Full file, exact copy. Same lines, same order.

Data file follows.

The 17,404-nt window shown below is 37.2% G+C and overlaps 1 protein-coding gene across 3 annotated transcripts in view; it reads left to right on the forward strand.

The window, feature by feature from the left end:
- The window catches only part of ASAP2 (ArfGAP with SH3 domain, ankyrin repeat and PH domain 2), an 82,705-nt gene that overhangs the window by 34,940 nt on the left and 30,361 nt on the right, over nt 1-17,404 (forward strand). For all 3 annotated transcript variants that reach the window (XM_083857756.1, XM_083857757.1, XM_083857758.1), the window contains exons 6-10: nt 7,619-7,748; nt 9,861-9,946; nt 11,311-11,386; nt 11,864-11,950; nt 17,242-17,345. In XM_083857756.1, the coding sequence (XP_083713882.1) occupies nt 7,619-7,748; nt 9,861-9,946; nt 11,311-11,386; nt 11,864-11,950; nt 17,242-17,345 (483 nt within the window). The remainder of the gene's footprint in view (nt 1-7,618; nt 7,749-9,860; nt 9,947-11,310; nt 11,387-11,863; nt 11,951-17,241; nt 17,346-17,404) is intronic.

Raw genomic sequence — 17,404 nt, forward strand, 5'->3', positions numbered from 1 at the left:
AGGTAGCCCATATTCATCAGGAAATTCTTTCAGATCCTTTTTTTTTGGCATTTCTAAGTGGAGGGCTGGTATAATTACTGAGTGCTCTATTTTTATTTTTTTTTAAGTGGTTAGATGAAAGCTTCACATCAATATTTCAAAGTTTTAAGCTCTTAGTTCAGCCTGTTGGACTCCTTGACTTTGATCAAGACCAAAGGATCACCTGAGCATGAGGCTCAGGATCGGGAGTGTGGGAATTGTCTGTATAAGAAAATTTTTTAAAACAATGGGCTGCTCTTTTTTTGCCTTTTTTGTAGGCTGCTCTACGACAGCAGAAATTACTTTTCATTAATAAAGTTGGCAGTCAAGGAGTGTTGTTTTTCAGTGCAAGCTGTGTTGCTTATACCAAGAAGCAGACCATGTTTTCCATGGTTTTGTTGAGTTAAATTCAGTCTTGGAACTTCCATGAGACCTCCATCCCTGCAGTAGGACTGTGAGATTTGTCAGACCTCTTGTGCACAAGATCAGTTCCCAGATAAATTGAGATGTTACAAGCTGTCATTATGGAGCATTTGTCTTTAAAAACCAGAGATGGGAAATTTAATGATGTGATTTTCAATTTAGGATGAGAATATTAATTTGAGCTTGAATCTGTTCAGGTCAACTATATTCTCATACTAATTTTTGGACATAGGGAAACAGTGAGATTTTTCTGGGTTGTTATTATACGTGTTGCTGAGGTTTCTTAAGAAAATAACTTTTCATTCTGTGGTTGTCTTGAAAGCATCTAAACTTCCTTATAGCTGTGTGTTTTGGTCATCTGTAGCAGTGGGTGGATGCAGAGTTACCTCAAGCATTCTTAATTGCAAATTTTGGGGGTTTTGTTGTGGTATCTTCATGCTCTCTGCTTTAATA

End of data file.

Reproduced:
The 17,404-nt window shown below is 37.2% G+C and overlaps 1 protein-coding gene across 3 annotated transcripts in view; it reads left to right on the forward strand.

The window, feature by feature from the left end:
- The window catches only part of ASAP2 (ArfGAP with SH3 domain, ankyrin repeat and PH domain 2), an 82,705-nt gene that overhangs the window by 34,940 nt on the left and 30,361 nt on the right, over nt 1-17,404 (forward strand). For all 3 annotated transcript variants that reach the window (XM_083857756.1, XM_083857757.1, XM_083857758.1), the window contains exons 6-10: nt 7,619-7,748; nt 9,861-9,946; nt 11,311-11,386; nt 11,864-11,950; nt 17,242-17,345. In XM_083857756.1, the coding sequence (XP_083713882.1) occupies nt 7,619-7,748; nt 9,861-9,946; nt 11,311-11,386; nt 11,864-11,950; nt 17,242-17,345 (483 nt within the window). The remainder of the gene's footprint in view (nt 1-7,618; nt 7,749-9,860; nt 9,947-11,310; nt 11,387-11,863; nt 11,951-17,241; nt 17,346-17,404) is intronic.

Raw genomic sequence — 17,404 nt, forward strand, 5'->3', positions numbered from 1 at the left:
AGGTAGCCCATATTCATCAGGAAATTCTTTCAGATCCTTTTTTTTTGGCATTTCTAAGTGGAGGGCTGGTATAATTACTGAGTGCTCTATTTTTATTTTTTTTTAAGTGGTTAGATGAAAGCTTCACATCAATATTTCAAAGTTTTAAGCTCTTAGTTCAGCCTGTTGGACTCCTTGACTTTGATCAAGACCAAAGGATCACCTGAGCATGAGGCTCAGGATCGGGAGTGTGGGAATTGTCTGTATAAGAAAATTTTTTAAAACAATGGGCTGCTCTTTTTTTGCCTTTTTTGTAGGCTGCTCTACGACAGCAGAAATTACTTTTCATTAATAAAGTTGGCAGTCAAGGAGTGTTGTTTTTCAGTGCAAGCTGTGTTGCTTATACCAAGAAGCAGACCATGTTTTCCATGGTTTTGTTGAGTTAAATTCAGTCTTGGAACTTCCATGAGACCTCCATCCCTGCAGTAGGACTGTGAGATTTGTCAGACCTCTTGTGCACAAGATCAGTTCCCAGATAAATTGAGATGTTACAAGCTGTCATTATGGAGCATTTGTCTTTAAAAACCAGAGATGGGAAATTTAATGATGTGATTTTCAATTTAGGATGAGAATATTAATTTGAGCTTGAATCTGTTCAGGTCAACTATATTCTCATACTAATTTTTGGACATAGGGAAACAGTGAGATTTTTCTGGGTTGTTATTATACGTGTTGCTGAGGTTTCTTAAGAAAATAACTTTTCATTCTGTGGTTGTCTTGAAAGCATCTAAACTTCCTTATAGCTGTGTGTTTTGGTCATCTGTAGCAGTGGGTGGATGCAGAGTTACCTCAAGCATTCTTAATTGCAAATTTTGGGGGTTTTGTTGTGGTATCTTCATGCTCTCTGCTTTAATA